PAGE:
Date: 1 June 2005
Originally published in: 315°: The RDA Magazine (UK)
Kim Wilde, the daughter of 50s rock ‘n’ roll star Marty Wilde, who made her name as a pop singer in the 1980s, has more recently found success as a garden designer and writer. Her first book Gardening with Children was published in April 2005 and the working title of her next book is the First Time Gardener. Her love for Cumbria and its natural assets inspired her to create the Cumbrian Fellside Garden with co-designer Richard Lucas for this year’s Chelsea Flower Show winning a coveted Gold Medal at their first attempt. She has also designed show gardens for the annual Garden Festival at Holker Hall.
“I first visited Cumbria in 1996 for a two-day break from appearing in the West End musical Tommy and the area has had a huge impact on my life. It is uniquely beautiful and oe of the most romantic places in the world – and I have travelled pretty widely. I realise I am a fairly recent Cumbrian convert – my husband’s parents live near Derwentwater – but I am infatuated with so many aspects of the place.
Because it is a National Park I know it is well protected and although I do not claim to be an expert, I realise that careful decisions need to be made to find the right balance between encouraging tourism and protecting its beauty.
So many people rely on tourist-related businesses for their livelihood, but it is important that tourism is developed in a sustainable way. We must ensure that nothing is done that would spoil the very landscape and beauty which draws people to visit this special part of the country.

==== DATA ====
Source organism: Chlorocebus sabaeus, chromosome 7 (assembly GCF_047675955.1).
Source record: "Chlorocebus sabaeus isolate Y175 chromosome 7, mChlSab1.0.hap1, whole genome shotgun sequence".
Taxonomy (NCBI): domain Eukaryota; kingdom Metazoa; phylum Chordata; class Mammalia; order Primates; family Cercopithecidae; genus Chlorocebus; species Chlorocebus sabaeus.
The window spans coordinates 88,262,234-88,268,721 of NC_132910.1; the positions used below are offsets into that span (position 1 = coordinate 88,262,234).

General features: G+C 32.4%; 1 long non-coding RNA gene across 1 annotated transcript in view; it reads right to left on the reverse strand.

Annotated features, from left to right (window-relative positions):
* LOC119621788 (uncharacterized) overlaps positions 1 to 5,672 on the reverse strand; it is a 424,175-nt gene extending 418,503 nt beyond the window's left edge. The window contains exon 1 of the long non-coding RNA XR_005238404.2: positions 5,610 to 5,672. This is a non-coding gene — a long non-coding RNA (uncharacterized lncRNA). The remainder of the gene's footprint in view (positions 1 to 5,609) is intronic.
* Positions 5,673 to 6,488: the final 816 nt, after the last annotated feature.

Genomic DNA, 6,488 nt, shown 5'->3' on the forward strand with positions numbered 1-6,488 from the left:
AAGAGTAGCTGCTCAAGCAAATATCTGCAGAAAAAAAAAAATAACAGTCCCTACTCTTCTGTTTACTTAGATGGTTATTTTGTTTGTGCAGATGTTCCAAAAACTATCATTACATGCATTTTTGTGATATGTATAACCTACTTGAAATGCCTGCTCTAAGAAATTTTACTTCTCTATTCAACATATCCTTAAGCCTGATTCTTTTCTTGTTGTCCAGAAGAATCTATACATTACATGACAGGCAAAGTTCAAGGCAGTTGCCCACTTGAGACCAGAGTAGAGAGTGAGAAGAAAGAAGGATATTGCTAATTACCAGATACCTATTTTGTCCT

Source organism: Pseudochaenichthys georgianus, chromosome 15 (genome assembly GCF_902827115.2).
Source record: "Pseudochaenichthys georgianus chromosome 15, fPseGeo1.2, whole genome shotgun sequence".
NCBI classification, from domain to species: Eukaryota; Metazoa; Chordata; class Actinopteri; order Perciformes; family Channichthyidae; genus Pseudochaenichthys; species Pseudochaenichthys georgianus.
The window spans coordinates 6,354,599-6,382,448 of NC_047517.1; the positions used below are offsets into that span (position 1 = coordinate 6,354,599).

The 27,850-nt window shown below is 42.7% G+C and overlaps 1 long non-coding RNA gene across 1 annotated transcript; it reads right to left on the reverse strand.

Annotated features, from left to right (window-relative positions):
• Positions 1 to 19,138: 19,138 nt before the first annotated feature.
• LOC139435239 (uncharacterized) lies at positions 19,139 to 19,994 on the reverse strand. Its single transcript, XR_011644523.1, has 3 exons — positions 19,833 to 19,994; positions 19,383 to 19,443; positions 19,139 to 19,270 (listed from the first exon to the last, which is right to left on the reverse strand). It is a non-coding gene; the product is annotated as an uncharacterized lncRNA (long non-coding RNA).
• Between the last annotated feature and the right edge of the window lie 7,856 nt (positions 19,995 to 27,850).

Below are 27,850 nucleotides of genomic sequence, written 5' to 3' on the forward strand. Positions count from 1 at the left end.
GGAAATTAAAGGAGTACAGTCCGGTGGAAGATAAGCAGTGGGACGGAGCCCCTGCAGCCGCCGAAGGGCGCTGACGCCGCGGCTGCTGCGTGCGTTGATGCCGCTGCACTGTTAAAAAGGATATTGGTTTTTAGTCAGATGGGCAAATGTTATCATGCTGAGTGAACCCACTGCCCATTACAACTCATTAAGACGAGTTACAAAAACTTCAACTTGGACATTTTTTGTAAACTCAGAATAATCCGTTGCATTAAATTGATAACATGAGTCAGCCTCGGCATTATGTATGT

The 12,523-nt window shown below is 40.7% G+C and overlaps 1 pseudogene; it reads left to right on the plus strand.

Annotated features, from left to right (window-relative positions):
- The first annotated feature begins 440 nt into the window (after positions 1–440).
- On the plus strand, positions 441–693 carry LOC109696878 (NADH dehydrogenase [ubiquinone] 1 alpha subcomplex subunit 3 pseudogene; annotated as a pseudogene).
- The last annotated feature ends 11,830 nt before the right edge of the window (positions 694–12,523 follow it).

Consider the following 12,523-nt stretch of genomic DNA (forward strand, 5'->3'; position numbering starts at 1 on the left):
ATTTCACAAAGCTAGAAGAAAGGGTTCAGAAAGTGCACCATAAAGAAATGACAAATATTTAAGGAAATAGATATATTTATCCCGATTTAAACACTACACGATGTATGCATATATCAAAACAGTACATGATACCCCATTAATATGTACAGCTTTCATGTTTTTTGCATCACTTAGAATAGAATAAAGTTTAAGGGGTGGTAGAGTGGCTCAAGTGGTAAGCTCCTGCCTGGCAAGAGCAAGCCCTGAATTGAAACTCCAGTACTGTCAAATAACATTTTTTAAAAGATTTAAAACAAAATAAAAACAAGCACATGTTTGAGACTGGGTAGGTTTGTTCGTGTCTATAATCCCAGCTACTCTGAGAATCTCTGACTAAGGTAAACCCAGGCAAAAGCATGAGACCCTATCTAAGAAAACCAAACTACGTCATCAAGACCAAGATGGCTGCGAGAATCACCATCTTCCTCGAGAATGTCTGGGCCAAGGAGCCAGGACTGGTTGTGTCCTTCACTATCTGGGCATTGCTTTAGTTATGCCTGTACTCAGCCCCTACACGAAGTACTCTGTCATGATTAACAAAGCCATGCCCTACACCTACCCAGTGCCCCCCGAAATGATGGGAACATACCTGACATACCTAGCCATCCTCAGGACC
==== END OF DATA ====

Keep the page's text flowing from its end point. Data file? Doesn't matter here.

That’s why I support the ‘Fix The Fells’ campaign to protect the footpaths. I do quite a lot of walking when I visit the Lakes and it’s vital that we keep the footpaths safe for future generations. I want my children to walk the same paths that I enjoy now.
There must be an integrated transport policy, a unique strategy to tackle the traffic problems of Cumbria. Wildlife must continue to be protected. When we visit my husband’s parents, we often see a red squirrel, hopping confidently along the wall, despite the work of the grey squirrel bullies to squeeze them out. I really hope our grandchildren will still be able to see these rare and beautiful animals in the wild.
I’m happy that gardening has had such an impact on preserving our wildlife all over the UK. There are lots of initiatives to encourage children to create wildlife gardens in schools as part of the National Curriculum, and others to advise all gardeners how to invest in the right plants to help the survival of so many species. This has realy started to matter to so many people in the last ten years.
We have desigtned a Cumbrian garden for Chelsea this year, working with materials such as slate, timber and willow produced from sustainable sources or reclaimed materials. And we have used local craftspeople to weave willow and sculpt some urns for the garden.
I believe that being out there in the countryside enables you to focus on the most important aspects of your life. And those who decide to pursue a creative ambition, quite spontaneously, are usually successful.”